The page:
Source America and the National Industries for the Blind are two of the central non-profit agencies that work with AbilityOne, and they in turn oversee other non-profit agencies receiving contracts from AbilityOne. Prior to hiring an applicant with a disability onto the contract, the agencies are required to assist the individuals in applying for Vocational Rehabilitation services, which would require a documented disability to be eligible, and this is likely the reason why they are stipulating that at the front end in the job description. Specifications like this are allowed in very narrowly defined cases provided that the employer can support that this is a bona fide qualification for the job.
A: Per the IRS Guidelines, tax-exempt employers may claim the WOTC under the Protecting Americans from Tax Hikes Act of 2015 (the PATH Act) for qualified veterans. This applies to veterans hired after December 31, 2014 and before January 1, 2021.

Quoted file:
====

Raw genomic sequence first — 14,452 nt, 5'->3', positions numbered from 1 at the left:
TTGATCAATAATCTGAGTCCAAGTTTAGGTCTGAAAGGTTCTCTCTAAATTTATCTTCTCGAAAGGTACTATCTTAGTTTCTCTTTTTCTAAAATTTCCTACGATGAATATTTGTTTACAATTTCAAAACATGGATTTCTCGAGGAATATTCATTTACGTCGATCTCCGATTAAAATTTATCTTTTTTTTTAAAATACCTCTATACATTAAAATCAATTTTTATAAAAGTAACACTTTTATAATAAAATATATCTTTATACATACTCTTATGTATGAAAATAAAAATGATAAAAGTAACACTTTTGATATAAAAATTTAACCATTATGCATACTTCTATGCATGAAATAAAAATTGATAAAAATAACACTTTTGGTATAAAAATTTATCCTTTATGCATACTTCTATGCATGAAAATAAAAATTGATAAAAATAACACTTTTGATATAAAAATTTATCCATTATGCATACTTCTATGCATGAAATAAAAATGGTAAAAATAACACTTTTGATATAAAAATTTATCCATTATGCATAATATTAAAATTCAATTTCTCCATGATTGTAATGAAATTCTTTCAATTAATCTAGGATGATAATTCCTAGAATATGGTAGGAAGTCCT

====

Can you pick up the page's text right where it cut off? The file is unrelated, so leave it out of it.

For other workforce programs, this may vary from state to state. It is best to check with your state to determine your nonprofit eligibility for tax credits for these hiring incentive programs.
A: One of the Frequently Asked Questions on OFCCP’s VEVRAA page addresses remote positions specifically. The FAQ states that “…when a vacancy announcement indicates that the opening is for a remote job to be performed entirely by telework, there is no fixed place where the job ‘occurs.’ The contractor may, therefore, satisfy the job listing requirement for a remote job by listing the opening with an ESDS in any area where qualified candidates might be found.” Thus, if the home office state is part of your recruitment area, and you are entertaining candidates coming from that state, then per the FAQ, listing your position to that area/state ESDS would satisfy the listing requirement.